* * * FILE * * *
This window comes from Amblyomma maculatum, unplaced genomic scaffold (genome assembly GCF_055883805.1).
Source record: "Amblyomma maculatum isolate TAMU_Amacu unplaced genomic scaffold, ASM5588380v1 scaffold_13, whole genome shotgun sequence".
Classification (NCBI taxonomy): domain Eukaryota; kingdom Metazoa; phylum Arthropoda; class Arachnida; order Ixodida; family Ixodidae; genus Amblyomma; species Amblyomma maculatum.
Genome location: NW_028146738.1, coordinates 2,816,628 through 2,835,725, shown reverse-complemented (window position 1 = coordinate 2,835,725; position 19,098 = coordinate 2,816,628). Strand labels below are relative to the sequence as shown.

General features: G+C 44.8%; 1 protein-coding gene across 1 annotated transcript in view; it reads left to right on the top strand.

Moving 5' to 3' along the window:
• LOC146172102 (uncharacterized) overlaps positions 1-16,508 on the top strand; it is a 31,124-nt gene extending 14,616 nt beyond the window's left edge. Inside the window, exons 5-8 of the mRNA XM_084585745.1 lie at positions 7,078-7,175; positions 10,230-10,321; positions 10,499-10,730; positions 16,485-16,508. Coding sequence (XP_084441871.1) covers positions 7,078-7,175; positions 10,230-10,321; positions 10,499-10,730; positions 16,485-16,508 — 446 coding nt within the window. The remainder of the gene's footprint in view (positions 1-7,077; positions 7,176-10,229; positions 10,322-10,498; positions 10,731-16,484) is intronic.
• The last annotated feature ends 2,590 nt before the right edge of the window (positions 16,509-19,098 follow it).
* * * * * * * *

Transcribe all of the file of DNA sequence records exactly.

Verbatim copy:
This window comes from Amblyomma maculatum, unplaced genomic scaffold (genome assembly GCF_055883805.1).
Source record: "Amblyomma maculatum isolate TAMU_Amacu unplaced genomic scaffold, ASM5588380v1 scaffold_13, whole genome shotgun sequence".
Classification (NCBI taxonomy): domain Eukaryota; kingdom Metazoa; phylum Arthropoda; class Arachnida; order Ixodida; family Ixodidae; genus Amblyomma; species Amblyomma maculatum.
Genome location: NW_028146738.1, coordinates 2,816,628 through 2,835,725, shown reverse-complemented (window position 1 = coordinate 2,835,725; position 19,098 = coordinate 2,816,628). Strand labels below are relative to the sequence as shown.

General features: G+C 44.8%; 1 protein-coding gene across 1 annotated transcript in view; it reads left to right on the top strand.

Moving 5' to 3' along the window:
• LOC146172102 (uncharacterized) overlaps positions 1-16,508 on the top strand; it is a 31,124-nt gene extending 14,616 nt beyond the window's left edge. Inside the window, exons 5-8 of the mRNA XM_084585745.1 lie at positions 7,078-7,175; positions 10,230-10,321; positions 10,499-10,730; positions 16,485-16,508. Coding sequence (XP_084441871.1) covers positions 7,078-7,175; positions 10,230-10,321; positions 10,499-10,730; positions 16,485-16,508 — 446 coding nt within the window. The remainder of the gene's footprint in view (positions 1-7,077; positions 7,176-10,229; positions 10,322-10,498; positions 10,731-16,484) is intronic.
• The last annotated feature ends 2,590 nt before the right edge of the window (positions 16,509-19,098 follow it).